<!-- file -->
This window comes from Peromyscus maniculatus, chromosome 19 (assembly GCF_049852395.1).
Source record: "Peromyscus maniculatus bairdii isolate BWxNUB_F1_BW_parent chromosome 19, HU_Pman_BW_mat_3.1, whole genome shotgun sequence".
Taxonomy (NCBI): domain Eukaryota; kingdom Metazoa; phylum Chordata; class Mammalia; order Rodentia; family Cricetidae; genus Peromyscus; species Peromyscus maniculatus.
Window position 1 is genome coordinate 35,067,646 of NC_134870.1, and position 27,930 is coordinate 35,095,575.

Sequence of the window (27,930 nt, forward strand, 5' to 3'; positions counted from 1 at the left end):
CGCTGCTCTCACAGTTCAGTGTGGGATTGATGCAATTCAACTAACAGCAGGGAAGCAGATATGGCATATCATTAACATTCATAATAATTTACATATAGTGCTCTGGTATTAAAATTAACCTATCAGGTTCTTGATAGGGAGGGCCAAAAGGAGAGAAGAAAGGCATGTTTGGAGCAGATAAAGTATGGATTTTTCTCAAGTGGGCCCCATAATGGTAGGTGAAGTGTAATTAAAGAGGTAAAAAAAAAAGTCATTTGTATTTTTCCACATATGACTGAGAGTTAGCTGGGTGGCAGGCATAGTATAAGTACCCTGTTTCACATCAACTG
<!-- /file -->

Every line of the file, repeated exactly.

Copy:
This window comes from Peromyscus maniculatus, chromosome 19 (assembly GCF_049852395.1).
Source record: "Peromyscus maniculatus bairdii isolate BWxNUB_F1_BW_parent chromosome 19, HU_Pman_BW_mat_3.1, whole genome shotgun sequence".
Taxonomy (NCBI): domain Eukaryota; kingdom Metazoa; phylum Chordata; class Mammalia; order Rodentia; family Cricetidae; genus Peromyscus; species Peromyscus maniculatus.
Window position 1 is genome coordinate 35,067,646 of NC_134870.1, and position 27,930 is coordinate 35,095,575.

Sequence of the window (27,930 nt, forward strand, 5' to 3'; positions counted from 1 at the left end):
CGCTGCTCTCACAGTTCAGTGTGGGATTGATGCAATTCAACTAACAGCAGGGAAGCAGATATGGCATATCATTAACATTCATAATAATTTACATATAGTGCTCTGGTATTAAAATTAACCTATCAGGTTCTTGATAGGGAGGGCCAAAAGGAGAGAAGAAAGGCATGTTTGGAGCAGATAAAGTATGGATTTTTCTCAAGTGGGCCCCATAATGGTAGGTGAAGTGTAATTAAAGAGGTAAAAAAAAAAGTCATTTGTATTTTTCCACATATGACTGAGAGTTAGCTGGGTGGCAGGCATAGTATAAGTACCCTGTTTCACATCAACTG